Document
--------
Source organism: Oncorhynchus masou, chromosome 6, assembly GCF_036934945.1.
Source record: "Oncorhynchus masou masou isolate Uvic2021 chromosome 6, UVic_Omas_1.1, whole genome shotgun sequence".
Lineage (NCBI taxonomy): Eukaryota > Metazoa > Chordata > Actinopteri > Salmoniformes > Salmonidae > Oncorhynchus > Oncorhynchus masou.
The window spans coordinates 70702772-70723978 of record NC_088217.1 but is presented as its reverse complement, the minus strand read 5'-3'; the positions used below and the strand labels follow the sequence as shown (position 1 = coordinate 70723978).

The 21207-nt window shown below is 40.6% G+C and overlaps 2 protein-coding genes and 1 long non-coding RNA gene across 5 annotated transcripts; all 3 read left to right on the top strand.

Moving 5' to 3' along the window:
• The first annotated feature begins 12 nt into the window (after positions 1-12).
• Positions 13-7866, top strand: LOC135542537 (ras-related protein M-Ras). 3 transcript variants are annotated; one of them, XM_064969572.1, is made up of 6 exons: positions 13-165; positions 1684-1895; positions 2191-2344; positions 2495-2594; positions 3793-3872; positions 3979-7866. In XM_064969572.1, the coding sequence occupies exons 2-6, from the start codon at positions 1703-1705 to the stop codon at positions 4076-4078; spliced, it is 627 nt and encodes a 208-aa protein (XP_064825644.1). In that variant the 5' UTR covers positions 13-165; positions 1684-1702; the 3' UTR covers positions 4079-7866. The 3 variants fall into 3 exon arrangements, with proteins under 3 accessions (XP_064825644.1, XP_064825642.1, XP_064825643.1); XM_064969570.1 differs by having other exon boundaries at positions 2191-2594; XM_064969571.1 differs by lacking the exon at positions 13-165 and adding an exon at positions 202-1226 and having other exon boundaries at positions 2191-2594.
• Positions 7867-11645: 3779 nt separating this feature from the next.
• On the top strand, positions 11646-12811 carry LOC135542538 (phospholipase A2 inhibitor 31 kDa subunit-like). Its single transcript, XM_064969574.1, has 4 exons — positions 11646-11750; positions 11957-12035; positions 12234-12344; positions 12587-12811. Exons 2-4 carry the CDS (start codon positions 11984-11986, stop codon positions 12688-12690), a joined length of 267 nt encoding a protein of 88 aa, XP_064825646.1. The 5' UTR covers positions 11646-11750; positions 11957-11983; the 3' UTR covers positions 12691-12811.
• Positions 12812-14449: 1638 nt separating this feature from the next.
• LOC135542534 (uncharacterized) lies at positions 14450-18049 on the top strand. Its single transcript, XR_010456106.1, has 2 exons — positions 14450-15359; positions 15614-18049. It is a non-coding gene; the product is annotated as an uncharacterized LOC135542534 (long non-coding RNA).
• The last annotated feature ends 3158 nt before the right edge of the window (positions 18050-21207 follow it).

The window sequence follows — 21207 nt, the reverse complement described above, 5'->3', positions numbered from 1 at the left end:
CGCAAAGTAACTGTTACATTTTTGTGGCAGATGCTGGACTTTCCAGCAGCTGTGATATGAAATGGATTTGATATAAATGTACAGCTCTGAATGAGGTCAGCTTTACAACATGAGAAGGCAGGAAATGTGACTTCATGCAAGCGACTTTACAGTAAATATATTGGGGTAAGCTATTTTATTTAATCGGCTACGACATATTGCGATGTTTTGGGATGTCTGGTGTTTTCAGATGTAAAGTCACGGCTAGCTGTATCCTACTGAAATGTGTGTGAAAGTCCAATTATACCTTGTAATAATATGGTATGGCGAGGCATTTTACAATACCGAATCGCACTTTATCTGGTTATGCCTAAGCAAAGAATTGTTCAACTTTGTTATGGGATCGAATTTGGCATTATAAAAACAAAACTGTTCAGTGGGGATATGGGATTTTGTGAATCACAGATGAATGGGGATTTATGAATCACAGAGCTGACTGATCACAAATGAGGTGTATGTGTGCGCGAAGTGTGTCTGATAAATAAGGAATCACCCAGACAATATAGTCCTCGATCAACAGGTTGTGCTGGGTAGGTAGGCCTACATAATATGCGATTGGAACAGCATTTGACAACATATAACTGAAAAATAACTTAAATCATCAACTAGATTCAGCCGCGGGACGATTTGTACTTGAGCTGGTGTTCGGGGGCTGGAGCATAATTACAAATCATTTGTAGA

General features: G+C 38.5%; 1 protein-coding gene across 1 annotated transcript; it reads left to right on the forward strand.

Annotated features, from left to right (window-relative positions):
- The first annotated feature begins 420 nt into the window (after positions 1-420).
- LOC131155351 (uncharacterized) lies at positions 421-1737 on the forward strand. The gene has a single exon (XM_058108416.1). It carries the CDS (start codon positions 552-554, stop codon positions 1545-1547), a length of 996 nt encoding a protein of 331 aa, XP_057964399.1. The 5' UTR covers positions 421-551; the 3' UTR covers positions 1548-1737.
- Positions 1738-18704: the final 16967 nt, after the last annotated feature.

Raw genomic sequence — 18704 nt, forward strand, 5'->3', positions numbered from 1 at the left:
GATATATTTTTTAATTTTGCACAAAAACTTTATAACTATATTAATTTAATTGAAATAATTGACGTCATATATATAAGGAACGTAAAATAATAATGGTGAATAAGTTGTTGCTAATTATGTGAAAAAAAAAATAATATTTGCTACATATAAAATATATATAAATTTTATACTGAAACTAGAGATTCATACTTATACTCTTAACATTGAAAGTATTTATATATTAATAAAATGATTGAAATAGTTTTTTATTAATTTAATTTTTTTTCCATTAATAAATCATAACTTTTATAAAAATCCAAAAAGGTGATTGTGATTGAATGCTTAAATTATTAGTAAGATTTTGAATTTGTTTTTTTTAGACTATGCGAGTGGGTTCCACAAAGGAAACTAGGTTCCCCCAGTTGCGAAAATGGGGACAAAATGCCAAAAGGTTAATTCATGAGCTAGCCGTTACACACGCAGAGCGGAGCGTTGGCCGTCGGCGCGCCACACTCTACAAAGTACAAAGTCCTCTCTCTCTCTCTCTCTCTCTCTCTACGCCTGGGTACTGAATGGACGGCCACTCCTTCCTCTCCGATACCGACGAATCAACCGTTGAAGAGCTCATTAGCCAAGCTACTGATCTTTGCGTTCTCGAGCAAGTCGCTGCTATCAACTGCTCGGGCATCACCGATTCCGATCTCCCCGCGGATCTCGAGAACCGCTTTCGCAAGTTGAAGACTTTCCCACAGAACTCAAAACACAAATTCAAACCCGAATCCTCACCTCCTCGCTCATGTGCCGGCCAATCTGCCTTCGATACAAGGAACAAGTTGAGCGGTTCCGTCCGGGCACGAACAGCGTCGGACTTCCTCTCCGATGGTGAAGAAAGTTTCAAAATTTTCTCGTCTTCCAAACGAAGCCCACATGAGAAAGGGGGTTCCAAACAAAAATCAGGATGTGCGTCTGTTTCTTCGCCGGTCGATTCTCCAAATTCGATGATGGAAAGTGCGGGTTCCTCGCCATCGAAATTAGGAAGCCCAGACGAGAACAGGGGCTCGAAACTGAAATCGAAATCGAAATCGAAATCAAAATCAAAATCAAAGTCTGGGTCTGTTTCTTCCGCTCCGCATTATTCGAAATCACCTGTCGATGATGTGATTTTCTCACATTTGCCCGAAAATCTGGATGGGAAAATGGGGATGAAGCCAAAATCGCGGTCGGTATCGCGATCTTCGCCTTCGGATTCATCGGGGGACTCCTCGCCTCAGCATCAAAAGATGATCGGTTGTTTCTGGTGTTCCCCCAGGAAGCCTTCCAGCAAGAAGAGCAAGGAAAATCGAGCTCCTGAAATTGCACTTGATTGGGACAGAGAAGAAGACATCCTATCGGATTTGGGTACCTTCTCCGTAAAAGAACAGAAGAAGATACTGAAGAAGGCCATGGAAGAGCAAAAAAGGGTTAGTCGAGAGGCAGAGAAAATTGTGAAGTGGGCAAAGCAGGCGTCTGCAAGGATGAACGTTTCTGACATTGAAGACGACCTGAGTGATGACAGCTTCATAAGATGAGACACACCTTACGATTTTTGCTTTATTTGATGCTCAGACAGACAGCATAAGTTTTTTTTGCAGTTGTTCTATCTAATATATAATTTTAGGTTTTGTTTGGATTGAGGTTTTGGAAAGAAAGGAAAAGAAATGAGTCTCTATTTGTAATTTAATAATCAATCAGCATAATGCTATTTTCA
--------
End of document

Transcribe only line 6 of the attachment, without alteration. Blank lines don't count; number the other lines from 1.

Moving 5' to 3' along the window: